# Functional Differetiation of a complex functional

Suppose I have a simple functional $$F=\int{dx\;\phi^{*}(x)\phi(x)}\tag{1}.$$ Assuming $\phi(x)$ and $\phi^{*}(x)$ are independent and I take a functional differential with respect to $\phi(x)$ and $\phi^{*}(x)$ and I will get the following answers.

$$\frac {\delta F} {\delta \phi(x)}=\phi^{*}(x)\\ \frac {\delta F} {\delta \phi^*(x)}=\phi(x)\tag{2}$$

On the other hand, if I think that functional depends only on real field $\phi$ $$F=\int{dx\;|\phi(x)|^2}. \tag{3}$$ the functional differential will give,

$$\frac {\delta F} {\delta |\phi(x)|}=2|\phi(x)| \\ \frac {\delta F} {\delta |\phi^*(x)|}=0\tag{4}$$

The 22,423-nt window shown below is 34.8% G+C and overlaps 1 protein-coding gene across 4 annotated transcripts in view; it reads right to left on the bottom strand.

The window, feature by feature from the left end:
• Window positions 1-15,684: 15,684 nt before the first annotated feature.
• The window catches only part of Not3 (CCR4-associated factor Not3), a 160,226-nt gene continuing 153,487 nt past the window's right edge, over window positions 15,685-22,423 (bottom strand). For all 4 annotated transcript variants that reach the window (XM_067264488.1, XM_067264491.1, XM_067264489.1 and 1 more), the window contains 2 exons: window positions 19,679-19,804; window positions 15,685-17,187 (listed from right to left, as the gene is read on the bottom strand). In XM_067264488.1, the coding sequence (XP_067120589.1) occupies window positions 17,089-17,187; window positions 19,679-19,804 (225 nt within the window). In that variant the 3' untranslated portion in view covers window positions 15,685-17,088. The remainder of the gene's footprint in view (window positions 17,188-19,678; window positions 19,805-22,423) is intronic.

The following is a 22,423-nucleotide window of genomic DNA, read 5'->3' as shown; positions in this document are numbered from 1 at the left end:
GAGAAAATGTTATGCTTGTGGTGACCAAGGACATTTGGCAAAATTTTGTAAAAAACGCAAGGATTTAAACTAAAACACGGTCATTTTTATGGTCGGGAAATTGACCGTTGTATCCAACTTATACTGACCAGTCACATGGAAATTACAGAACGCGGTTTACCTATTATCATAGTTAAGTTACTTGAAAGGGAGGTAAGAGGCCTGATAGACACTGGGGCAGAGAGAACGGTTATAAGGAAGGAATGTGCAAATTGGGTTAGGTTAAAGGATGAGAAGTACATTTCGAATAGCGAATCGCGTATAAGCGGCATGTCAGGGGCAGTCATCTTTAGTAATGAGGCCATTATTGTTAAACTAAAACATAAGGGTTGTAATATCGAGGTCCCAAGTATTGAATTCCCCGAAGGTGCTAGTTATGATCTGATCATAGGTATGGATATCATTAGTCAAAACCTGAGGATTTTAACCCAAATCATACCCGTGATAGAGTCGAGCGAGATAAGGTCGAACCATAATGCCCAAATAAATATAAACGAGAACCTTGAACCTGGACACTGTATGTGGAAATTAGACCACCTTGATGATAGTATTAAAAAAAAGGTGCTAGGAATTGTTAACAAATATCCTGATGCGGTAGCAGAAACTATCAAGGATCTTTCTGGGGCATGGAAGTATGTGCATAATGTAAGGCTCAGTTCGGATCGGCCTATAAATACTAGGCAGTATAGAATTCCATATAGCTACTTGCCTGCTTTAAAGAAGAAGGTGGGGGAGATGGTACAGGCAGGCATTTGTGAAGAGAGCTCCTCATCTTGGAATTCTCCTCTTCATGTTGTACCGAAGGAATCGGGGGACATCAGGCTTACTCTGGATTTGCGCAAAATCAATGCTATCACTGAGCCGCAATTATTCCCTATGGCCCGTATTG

Now I suppose that the field is going to a real field (Imaginary part goes to zero) and we take the limit that $\phi^* \to \phi$ then $|\phi(x)|=\phi(x)$.Then we have a contradiction that $\frac {\delta F} {\delta \phi(x)}=\phi(x)$ but from the second consideration we have $\frac {\delta F} {\delta \phi(x)}=2\phi(x)$. So there is a discrepancy of a factor 2! Can anybody enlighten me?

• – Qmechanic Jun 25 '16 at 22:23
• This has nothing to do with functional differentiation or with physics - your "paradox" also appears for ordinary complex numbers: differentating $z^\ast z$ w.r.t. $z$ gives $z^\ast$, but differentiating $z^2$ w.r.t. $z$ gives $2z$. But I fail to see the problem here - you can't just take the limit of $z$ being real, complex and real differentation are really two different things. – ACuriousMind Jun 25 '16 at 22:24
• I think this question should be migrated to math.stackexchange.com because it is a purely mathematical question. – valerio Jun 26 '16 at 22:26